Revista Nacional de Gerenciamento de Cidades

Journal Information
EISSN : 2318-8472
Total articles ≅ 684

Latest articles in this journal

Pamela Fernanda Rodrigues Bezerra, Lucia Maria Moraes
Revista Nacional de Gerenciamento de Cidades, Volume 9; doi:10.17271/2318847296920212786

This article proposes to analyze the urban phenomena resulting from the implementation of horizontal gated communities, located in the municipality of Rondonópolis-MT. Its high commercial value, characterized as speculative, demonstrates the sale of the city as a commodity in the consolidated soil of the municipality. The socioeconomic development of/in cities occurs unevenly through urban interventions, resulting in socio-spatial and socio-economic inequalities produced and reproduced spatially. Thus, understanding the urban structure resulting from real estate speculation as appropriation of public space, segregation, gentrification, spreading and the fortified enclosure existing in the city's gated communitiess, which makes evident the socio-spatial and socio-economic contradictions and disparities in a medium-sized city with strong support from agribusiness in the region.
Ana Luiza Delgado de Paula, Frederico Braida
Revista Nacional de Gerenciamento de Cidades, Volume 9; doi:10.17271/2318847296920212791

This article approaches pandemic’ influence in architecture and urbanism and tries to answer the question: what are the main subjects that have been discussed by architects and urbanists in the news when they try to understand the relationship between habitation and pandemic? The article’s purpose is to reveal an overview of the main reflexions running on specialized websites, such as searches at ArchDaily Brazil, about how Covid-19 affects architecture and urbanism. It’s a qualitative research with an exploratory character and a sistematic literature review with an extensive content analysis. In the end, some topics try to bring possible answers for the distancing and social isolation repercussions in residential architecture and cities.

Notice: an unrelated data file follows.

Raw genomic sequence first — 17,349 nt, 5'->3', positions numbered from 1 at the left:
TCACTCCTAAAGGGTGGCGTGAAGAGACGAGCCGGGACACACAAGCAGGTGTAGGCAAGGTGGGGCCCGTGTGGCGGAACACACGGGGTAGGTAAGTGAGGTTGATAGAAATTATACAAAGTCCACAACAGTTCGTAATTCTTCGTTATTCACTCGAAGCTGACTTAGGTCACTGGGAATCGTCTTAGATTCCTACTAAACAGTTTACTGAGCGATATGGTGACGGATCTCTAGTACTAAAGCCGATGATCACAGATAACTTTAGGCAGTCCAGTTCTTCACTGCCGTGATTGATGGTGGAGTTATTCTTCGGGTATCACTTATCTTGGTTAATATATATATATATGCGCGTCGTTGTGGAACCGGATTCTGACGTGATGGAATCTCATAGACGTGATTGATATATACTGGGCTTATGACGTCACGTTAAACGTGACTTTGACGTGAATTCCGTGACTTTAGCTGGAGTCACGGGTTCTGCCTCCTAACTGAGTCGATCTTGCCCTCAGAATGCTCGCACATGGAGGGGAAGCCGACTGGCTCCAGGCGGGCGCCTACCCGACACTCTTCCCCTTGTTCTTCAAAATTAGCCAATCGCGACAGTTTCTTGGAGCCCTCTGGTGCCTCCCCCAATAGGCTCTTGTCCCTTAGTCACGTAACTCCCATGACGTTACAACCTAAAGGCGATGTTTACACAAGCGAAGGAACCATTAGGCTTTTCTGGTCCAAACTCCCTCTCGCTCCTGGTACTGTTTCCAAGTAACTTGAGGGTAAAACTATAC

Lucas Sales dos Santos, Milena De Moura Régis, Ana Paula Branco Do Nascimento
Revista Nacional de Gerenciamento de Cidades, Volume 9; doi:10.17271/2318847296920212792

Sustainability in large-scale food production is one of humanity's greatest contemporary challenges. Today’s society is totally dependent on agricultural fields. In face of the increasing environmental and food crisis in the world, it is necessary to improve ways of promote sustainable agriculture. Conventional agriculture has proved to be predatory to the environment and maleficent to human health due to the intensive use of agrochemicals, and also inefficient to supply with quality and safety the whole urban population. Therefore, urban agroecology has become a tendency. The study presented here investigated a community garden of the West Zone of São Paulo City, organically grown in the Previdência Municipal Park, which is an intensely urbanized area. Observations were carried out in loco, plus interviews with the responsible for the community garden, and compilation of relevant literature, focusing on the importance of horticulture, practical difficulties in the community involved in the project, benefits to society, and the role in urban sustainability. Horticulturists’ social aspects, involvement of the regulars, and adopted cultivation techniques were also investigated. The challenges of urban agriculture projects reported in the literature were identified, so as to define the best cultivation strategies to be adopted in the community garden. The main results pointed to benefits to food and nutrition safety, interpersonal involvement, and environmental education; the main challenges consist of social leaderships, technical-scientific knowledge regarding productivity of organic cultivars, and planning aiming the continuity of the projects. Relevant benefits can be obtained from the implementation of urban garden projects, contemplating some of the Objectives of Sustainable Development that are related not only to sustainable agriculture, but also to the sustainability of cities and communities. KEYWORDS: Urban Agriculture. Food Safety. Urban Parks. Sustainability.
Letícia Morais Neres, Heidy Rodriguez Ramos, Milena De Moura Régis
Revista Nacional de Gerenciamento de Cidades, Volume 9; doi:10.17271/2318847296920212802